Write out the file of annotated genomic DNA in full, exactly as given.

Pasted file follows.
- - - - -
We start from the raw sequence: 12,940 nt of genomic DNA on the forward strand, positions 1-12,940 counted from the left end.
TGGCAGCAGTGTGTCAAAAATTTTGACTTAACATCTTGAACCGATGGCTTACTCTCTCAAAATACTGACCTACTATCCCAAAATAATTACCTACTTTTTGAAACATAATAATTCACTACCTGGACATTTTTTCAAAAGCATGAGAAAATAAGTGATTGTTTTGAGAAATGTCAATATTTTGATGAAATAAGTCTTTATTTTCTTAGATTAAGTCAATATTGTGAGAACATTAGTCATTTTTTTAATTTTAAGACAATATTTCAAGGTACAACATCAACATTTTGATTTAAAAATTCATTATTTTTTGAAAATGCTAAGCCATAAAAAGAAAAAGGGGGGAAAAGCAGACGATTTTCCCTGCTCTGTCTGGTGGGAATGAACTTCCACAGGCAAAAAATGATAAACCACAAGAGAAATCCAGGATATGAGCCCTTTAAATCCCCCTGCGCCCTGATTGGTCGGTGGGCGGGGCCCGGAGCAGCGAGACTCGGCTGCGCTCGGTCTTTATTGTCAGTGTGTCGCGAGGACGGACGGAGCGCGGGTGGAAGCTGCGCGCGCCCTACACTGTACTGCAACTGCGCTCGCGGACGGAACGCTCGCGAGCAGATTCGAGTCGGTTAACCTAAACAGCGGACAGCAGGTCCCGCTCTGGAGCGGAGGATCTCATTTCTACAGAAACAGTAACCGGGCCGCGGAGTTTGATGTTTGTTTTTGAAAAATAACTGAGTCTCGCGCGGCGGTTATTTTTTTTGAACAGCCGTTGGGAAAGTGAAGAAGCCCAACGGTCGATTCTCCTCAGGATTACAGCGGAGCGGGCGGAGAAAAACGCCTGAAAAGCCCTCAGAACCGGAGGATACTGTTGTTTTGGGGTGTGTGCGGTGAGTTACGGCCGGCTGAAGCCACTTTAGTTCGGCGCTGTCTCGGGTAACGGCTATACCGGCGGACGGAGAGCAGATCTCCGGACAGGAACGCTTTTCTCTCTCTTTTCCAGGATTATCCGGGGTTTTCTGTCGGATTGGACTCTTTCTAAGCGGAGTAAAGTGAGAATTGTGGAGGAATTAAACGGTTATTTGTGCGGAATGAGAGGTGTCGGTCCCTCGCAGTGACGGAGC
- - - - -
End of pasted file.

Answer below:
We start from the raw sequence: 12,940 nt of genomic DNA on the forward strand, positions 1-12,940 counted from the left end.
TGGCAGCAGTGTGTCAAAAATTTTGACTTAACATCTTGAACCGATGGCTTACTCTCTCAAAATACTGACCTACTATCCCAAAATAATTACCTACTTTTTGAAACATAATAATTCACTACCTGGACATTTTTTCAAAAGCATGAGAAAATAAGTGATTGTTTTGAGAAATGTCAATATTTTGATGAAATAAGTCTTTATTTTCTTAGATTAAGTCAATATTGTGAGAACATTAGTCATTTTTTTAATTTTAAGACAATATTTCAAGGTACAACATCAACATTTTGATTTAAAAATTCATTATTTTTTGAAAATGCTAAGCCATAAAAAGAAAAAGGGGGGAAAAGCAGACGATTTTCCCTGCTCTGTCTGGTGGGAATGAACTTCCACAGGCAAAAAATGATAAACCACAAGAGAAATCCAGGATATGAGCCCTTTAAATCCCCCTGCGCCCTGATTGGTCGGTGGGCGGGGCCCGGAGCAGCGAGACTCGGCTGCGCTCGGTCTTTATTGTCAGTGTGTCGCGAGGACGGACGGAGCGCGGGTGGAAGCTGCGCGCGCCCTACACTGTACTGCAACTGCGCTCGCGGACGGAACGCTCGCGAGCAGATTCGAGTCGGTTAACCTAAACAGCGGACAGCAGGTCCCGCTCTGGAGCGGAGGATCTCATTTCTACAGAAACAGTAACCGGGCCGCGGAGTTTGATGTTTGTTTTTGAAAAATAACTGAGTCTCGCGCGGCGGTTATTTTTTTTGAACAGCCGTTGGGAAAGTGAAGAAGCCCAACGGTCGATTCTCCTCAGGATTACAGCGGAGCGGGCGGAGAAAAACGCCTGAAAAGCCCTCAGAACCGGAGGATACTGTTGTTTTGGGGTGTGTGCGGTGAGTTACGGCCGGCTGAAGCCACTTTAGTTCGGCGCTGTCTCGGGTAACGGCTATACCGGCGGACGGAGAGCAGATCTCCGGACAGGAACGCTTTTCTCTCTCTTTTCCAGGATTATCCGGGGTTTTCTGTCGGATTGGACTCTTTCTAAGCGGAGTAAAGTGAGAATTGTGGAGGAATTAAACGGTTATTTGTGCGGAATGAGAGGTGTCGGTCCCTCGCAGTGACGGAGC